6. I'm pretty sure I haven't been here, but he says it requires being in state 5 and contemplating "infinite consciousness".
  7. Getting here requires being in state 6, and contemplating "no-thing-ness".. whatever that means..
  8. Getting here requires being in state 7, and contemplating "neither perception nor non-perception"....
  9. Whereas the previous four jhanas don't involve sensory input, this one does again.. I'm pretty sure I haven't been here, and he suggests that I probably can't — he hasn't known anyone who's entered this state who hasn't done a certain amount of a different sort of meditation (decomposition, discussed below).
  10. I don't know anything about this
  11. or this
  12. or this
  13. or this
Also, it's worth nothing that it seems possible to enter the first four jhanas even if the eyes are closed, though the eyes are (I presume) still focussing the same way as if they were open. Also, he says he can now access all the jhanas directly, without first being in the previous jhana, so that's possible with practice, apparently.


He originally described decomposition with the example of looking at a stop sign, and seeing it's parts. I interpreted this to mean structural parts, like it has a metal bar holding it up, and paint on it, and an octagonal shape.. and when I would do "decomposition" meditations, I would go on to think of looking at the stop sign from different perspectives, like where it was in history, and perhaps the history of stop signs in general, and the design of the letters, and the thinking behind making it red, and so forth.

Wrong again.

He meant, I should decompose how I see the stop sign. Usually when I look at a stop sign, I think I see a stop sign, but in fact, "stop sign" is a pretty high level concept that my brain has formed — what I actually see are splotches and lines of various colors. If someone had never seen a stop sign before, or even any sort of street sign, or any sort of sign, or any English, or any words, or any geometric shapes.. perhaps a cave person who speaks english (but doesn't read it, of course).. what would they see?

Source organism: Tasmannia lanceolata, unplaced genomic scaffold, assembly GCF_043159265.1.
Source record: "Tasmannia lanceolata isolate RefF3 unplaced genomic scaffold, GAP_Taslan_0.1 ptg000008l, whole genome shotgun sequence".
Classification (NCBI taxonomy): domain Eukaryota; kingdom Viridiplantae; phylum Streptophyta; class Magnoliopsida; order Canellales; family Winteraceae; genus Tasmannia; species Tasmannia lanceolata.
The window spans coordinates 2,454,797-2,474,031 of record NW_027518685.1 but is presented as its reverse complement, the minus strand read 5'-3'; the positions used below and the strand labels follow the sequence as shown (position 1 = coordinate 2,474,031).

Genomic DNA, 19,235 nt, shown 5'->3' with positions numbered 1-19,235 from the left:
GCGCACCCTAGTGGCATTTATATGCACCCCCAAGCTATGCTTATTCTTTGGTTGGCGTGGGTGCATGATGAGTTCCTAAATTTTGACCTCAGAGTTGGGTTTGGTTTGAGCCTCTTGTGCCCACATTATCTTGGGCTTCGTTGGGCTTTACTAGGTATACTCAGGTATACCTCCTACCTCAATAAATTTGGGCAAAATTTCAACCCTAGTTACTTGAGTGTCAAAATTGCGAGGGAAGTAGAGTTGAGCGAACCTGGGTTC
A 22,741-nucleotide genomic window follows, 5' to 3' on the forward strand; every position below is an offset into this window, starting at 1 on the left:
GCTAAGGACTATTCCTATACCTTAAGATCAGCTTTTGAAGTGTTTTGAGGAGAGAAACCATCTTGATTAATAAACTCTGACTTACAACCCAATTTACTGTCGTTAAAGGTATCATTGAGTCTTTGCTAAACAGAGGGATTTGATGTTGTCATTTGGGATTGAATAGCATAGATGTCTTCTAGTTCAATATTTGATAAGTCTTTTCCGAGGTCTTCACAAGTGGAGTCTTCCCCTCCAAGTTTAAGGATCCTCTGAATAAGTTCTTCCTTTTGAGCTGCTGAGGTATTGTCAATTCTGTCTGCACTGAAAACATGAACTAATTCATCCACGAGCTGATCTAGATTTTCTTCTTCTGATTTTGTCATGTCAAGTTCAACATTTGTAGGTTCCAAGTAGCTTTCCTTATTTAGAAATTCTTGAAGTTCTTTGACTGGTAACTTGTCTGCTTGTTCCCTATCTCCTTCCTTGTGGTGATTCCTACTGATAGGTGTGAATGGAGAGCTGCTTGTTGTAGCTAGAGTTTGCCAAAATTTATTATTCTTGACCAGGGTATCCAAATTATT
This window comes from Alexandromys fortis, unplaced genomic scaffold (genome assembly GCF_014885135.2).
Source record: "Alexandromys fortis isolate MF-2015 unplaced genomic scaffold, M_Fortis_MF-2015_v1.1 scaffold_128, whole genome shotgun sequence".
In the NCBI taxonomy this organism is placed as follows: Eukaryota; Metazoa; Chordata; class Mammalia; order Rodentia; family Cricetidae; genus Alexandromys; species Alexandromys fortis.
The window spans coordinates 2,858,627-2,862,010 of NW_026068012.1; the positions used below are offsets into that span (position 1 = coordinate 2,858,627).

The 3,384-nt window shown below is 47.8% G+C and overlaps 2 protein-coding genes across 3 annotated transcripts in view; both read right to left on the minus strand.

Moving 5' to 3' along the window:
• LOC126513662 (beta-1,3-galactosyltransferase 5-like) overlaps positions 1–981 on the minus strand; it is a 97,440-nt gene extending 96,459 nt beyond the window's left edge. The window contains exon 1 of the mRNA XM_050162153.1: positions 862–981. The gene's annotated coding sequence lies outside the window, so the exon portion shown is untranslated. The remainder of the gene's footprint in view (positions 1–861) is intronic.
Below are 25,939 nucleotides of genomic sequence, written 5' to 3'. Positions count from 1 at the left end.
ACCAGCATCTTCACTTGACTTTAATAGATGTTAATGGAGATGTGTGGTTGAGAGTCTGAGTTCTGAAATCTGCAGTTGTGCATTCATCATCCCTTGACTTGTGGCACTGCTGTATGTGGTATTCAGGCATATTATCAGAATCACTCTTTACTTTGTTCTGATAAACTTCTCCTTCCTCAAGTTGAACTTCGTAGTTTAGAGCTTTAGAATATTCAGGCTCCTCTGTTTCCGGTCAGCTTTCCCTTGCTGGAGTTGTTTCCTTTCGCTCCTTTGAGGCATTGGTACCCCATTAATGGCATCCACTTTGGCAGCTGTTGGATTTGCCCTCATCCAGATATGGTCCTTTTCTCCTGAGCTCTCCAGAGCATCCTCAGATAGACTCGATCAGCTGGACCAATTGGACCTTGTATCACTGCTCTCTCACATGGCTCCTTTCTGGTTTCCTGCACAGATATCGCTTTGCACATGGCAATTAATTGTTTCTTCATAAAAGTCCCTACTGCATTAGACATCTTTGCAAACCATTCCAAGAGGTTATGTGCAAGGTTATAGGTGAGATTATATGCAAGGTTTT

And I think it's also part of the decomposition to note the higher level concepts invoked when seeing a stop sign, and to decompose them as well. In general, the idea seems to be trying to see all the things going on in the brain as it goes about the business of doing what brains do. So my meditation practice involves trying to decompose everything; what I see, what I hear, all sensations, and even how I think — decomposing thoughts into the thoughts that made them up, and so forth.

And if I force my brain to do this enough, he says eventually it will be able to do it automatically..

However, he did warn me that there will be a brief period (perhaps days, weeks or months) where I will see building blocks of stuff — splotches of color, low-level bodily sensations and such — but not actual stuff, like stop signs, which will make me somewhat non-functional during that time. But he says not to worry, I'll be normal again thereafter. I asked if I'd be able to find my house, and he seemed to think I would.. so that's nice at least. He also noted that I should be ok so long as I do some non-meditation things to ground me, like talking to people.